A report released by a Paris-based agency has stressed on taking immediate action to bring down the net global carbon emissions to zero by 2050. This includes cutting down and potentially ending investments in the fossil fuel sectors like coal mines, gas and oil wells. The report has also mentioned that the actions of governments are not adequate for achieving this goal and bringing down the global temperature rise to 1.5 degree Celsius. Supporting the report’s suggestions, theInternational Energy Agency’s executive director, Fatih Birol, has said that this transmutation of the fossil fuel industry would create millions of new jobs and promote global economic growth.
Many countries including the United States, and the European Union have pledged to bring down the carbon emissions. “Every country should start revising its current fuel policies for the practical implementation of the guidelines provided by the IEA. As currently we are in a stage where wasting time is not an option,” said Dr. Sathyabhama Biju, a professor in the Department of Environmental Science, Delhi University.
The report has advised 400 steps needed to revamp and reconstruct the way energy is produced, transported, used and stored. This includes putting an end to the sale of gasoline based internal combustion passenger cars by 2030, and promoting the use of solar and wind based energy production by 2030.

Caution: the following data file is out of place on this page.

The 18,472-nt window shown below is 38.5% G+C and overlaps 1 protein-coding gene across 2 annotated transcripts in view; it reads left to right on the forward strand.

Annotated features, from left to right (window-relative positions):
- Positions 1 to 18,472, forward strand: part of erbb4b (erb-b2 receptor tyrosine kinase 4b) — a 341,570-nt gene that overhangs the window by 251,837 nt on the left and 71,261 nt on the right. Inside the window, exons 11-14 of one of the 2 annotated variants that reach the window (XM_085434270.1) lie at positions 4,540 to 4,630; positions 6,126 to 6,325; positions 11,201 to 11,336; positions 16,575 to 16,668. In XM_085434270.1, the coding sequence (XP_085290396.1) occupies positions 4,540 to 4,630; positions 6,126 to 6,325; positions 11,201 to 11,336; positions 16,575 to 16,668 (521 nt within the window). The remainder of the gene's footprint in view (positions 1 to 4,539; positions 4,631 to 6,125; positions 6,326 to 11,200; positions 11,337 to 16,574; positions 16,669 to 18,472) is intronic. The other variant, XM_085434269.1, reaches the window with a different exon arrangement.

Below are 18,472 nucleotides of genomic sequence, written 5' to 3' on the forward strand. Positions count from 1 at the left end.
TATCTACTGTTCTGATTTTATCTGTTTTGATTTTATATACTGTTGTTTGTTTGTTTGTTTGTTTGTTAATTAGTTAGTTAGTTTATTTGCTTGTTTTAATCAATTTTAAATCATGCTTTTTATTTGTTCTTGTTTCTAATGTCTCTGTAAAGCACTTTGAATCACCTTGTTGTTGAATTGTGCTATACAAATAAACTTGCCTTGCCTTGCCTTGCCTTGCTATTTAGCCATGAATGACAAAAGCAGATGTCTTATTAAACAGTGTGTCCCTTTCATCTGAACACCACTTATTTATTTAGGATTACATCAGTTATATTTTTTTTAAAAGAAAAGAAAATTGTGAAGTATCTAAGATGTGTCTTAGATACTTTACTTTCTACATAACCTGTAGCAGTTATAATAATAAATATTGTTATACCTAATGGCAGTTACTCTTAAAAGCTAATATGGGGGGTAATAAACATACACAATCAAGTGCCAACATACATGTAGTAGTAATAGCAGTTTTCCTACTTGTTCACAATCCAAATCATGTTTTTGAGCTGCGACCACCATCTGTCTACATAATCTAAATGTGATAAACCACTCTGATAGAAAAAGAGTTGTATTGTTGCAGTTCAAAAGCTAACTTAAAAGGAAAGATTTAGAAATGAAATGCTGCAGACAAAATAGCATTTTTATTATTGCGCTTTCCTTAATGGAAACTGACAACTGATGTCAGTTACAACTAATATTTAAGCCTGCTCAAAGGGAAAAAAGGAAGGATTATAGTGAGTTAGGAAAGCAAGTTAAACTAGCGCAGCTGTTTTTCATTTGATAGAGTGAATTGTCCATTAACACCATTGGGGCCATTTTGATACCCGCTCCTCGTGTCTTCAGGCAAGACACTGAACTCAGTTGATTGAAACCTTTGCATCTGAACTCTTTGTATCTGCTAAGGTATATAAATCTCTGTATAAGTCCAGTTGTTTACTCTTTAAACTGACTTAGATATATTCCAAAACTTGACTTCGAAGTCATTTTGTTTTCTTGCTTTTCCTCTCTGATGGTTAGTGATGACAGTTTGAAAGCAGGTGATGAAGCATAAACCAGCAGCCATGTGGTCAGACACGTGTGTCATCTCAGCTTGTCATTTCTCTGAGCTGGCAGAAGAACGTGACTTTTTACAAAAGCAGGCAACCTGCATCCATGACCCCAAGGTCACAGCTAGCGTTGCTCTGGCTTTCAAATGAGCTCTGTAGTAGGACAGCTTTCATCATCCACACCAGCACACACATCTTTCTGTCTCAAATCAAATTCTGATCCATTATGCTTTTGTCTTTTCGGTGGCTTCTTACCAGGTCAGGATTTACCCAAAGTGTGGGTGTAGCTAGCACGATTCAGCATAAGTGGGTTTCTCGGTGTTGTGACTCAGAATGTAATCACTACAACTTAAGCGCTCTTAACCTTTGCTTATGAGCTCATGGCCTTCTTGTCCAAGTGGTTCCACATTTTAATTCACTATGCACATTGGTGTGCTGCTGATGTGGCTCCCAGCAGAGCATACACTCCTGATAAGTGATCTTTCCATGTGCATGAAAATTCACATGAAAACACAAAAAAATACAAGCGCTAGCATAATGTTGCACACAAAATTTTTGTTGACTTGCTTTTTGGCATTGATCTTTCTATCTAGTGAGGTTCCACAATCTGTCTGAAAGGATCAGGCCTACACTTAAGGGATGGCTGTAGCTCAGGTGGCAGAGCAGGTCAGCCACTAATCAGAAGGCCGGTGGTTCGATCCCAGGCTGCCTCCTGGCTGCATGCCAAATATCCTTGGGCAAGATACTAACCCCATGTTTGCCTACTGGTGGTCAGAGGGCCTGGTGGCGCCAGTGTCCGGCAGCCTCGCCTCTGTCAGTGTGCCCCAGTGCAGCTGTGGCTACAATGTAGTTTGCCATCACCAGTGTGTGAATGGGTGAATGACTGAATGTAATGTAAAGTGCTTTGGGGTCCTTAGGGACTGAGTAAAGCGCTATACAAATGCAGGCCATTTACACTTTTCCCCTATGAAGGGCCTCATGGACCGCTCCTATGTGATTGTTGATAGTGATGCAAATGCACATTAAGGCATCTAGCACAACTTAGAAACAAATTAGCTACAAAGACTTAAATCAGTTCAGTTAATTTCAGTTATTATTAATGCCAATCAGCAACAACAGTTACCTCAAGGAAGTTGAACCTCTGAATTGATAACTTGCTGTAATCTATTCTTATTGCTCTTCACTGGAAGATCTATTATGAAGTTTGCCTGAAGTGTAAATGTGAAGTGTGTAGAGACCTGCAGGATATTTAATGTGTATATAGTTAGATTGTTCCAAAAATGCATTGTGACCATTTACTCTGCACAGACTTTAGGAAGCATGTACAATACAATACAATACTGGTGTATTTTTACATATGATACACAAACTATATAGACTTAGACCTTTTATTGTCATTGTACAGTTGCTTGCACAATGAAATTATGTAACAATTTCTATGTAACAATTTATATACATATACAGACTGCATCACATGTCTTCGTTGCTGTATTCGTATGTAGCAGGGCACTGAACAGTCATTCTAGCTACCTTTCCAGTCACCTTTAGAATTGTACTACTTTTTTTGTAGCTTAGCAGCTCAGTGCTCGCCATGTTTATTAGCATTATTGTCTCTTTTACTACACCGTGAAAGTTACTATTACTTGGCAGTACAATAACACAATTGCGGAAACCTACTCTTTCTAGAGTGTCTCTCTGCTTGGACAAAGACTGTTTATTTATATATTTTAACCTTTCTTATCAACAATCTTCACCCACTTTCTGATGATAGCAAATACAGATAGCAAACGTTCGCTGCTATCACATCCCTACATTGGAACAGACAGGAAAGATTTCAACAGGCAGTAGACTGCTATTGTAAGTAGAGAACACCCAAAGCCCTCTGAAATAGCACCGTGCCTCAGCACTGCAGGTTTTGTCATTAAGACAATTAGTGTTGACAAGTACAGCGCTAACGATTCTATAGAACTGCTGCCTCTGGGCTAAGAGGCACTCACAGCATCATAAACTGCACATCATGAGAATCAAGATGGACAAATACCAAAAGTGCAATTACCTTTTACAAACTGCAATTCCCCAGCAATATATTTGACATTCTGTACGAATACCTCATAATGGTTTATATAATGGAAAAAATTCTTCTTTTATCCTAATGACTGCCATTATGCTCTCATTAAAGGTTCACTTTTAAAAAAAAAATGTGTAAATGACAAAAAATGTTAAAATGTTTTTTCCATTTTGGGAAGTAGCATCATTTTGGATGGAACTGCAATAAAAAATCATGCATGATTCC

“India has to work on two shores. One is to bring down energy emissions as soon as possible, which will be very difficult considering the population and demography of the country and the other is promoting and using healthier alternatives of fossil fuels, “ explained Dr. Biju. The report has also suggested that countries like India, China and South Africa should close down most coal power plants by the year 2030. “That’s not at all possible. Because nearly 75% of India’s annual power output is based on coal-fired power plants. Shutting down most of them will not only cause power shortage but also damage the economy,” said Raj Kumar, Senior Advisor, NTPC Ltd.
The report has created a ripple in the global energy sector. While there have been supporters of the advisories, the agency’s proposal has received some valid and sharp criticism. “IEA has advised us to shut down coal-based power plants and gasoline cars, but what about countries like ours which cannot completely rely on solar and wind energy to meet its demands? Also, IEA has not said anything about the poor and under-developing countries which have limited finances and resources for changing their energy sector”, remarked Kumar.
Dave Jones, an analyst at Ember (an energy think tank), has criticised the report saying that it shows a departure from IEA’s previous position and is a “knife in the fossil fuel sector”. The charity Action Aid has cautioned that the reports indirectly hint towards the usage of biofuels made from crops. “Every country won’t be able to implement it. The guidelines need to be more practical for global applications,” concluded Kumar.